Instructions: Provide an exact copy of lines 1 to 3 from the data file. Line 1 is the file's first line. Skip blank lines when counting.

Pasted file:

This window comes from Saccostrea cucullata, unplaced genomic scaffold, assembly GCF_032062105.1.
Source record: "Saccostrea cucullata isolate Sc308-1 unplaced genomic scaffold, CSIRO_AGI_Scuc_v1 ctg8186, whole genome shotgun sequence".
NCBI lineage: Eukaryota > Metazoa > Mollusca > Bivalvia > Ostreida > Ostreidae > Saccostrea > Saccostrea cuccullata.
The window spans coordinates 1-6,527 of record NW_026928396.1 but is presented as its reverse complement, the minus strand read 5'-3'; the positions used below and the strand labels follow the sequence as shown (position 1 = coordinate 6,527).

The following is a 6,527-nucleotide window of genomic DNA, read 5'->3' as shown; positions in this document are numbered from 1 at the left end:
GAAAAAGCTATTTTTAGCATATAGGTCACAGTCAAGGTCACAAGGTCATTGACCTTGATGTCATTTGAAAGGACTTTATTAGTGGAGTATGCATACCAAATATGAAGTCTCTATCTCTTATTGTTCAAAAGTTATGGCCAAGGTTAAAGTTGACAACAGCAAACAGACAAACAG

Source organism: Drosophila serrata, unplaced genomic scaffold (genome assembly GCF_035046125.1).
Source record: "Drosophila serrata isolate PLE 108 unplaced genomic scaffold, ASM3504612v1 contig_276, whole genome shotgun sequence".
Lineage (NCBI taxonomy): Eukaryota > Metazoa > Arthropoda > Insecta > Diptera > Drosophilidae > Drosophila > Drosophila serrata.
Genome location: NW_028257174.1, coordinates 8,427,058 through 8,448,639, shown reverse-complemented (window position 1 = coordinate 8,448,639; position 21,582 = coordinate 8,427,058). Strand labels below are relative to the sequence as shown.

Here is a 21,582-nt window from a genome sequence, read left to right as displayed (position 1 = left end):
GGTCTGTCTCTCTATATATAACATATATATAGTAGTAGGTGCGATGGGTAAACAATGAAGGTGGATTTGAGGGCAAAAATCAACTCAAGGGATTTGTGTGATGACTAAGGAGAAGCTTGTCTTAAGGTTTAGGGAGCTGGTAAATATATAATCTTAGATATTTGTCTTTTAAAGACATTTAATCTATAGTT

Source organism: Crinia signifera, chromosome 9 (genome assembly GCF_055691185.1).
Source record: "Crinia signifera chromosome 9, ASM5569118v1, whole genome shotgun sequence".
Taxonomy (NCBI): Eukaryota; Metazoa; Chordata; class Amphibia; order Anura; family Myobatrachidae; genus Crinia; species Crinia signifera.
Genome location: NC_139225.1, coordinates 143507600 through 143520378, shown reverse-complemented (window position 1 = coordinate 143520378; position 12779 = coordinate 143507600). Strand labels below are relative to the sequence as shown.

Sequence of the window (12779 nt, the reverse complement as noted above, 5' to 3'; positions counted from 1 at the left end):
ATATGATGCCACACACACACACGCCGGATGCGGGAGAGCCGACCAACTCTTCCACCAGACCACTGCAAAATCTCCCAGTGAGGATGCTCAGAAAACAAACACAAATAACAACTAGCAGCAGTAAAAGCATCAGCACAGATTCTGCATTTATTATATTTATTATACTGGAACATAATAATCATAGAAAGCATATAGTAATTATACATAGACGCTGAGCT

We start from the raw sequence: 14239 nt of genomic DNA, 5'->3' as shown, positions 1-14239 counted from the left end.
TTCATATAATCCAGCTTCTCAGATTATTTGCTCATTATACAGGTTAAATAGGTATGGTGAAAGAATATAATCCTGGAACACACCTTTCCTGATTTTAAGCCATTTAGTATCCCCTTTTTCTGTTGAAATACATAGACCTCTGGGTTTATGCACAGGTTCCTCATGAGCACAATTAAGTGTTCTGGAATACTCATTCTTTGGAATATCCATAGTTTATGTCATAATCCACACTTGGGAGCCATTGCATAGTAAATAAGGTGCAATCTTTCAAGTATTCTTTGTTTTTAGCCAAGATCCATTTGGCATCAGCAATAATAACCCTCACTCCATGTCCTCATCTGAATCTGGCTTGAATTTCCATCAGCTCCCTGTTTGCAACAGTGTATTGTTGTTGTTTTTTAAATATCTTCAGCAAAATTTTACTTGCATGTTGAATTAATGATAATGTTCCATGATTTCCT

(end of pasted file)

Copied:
This window comes from Saccostrea cucullata, unplaced genomic scaffold, assembly GCF_032062105.1.
Source record: "Saccostrea cucullata isolate Sc308-1 unplaced genomic scaffold, CSIRO_AGI_Scuc_v1 ctg8186, whole genome shotgun sequence".
NCBI lineage: Eukaryota > Metazoa > Mollusca > Bivalvia > Ostreida > Ostreidae > Saccostrea > Saccostrea cuccullata.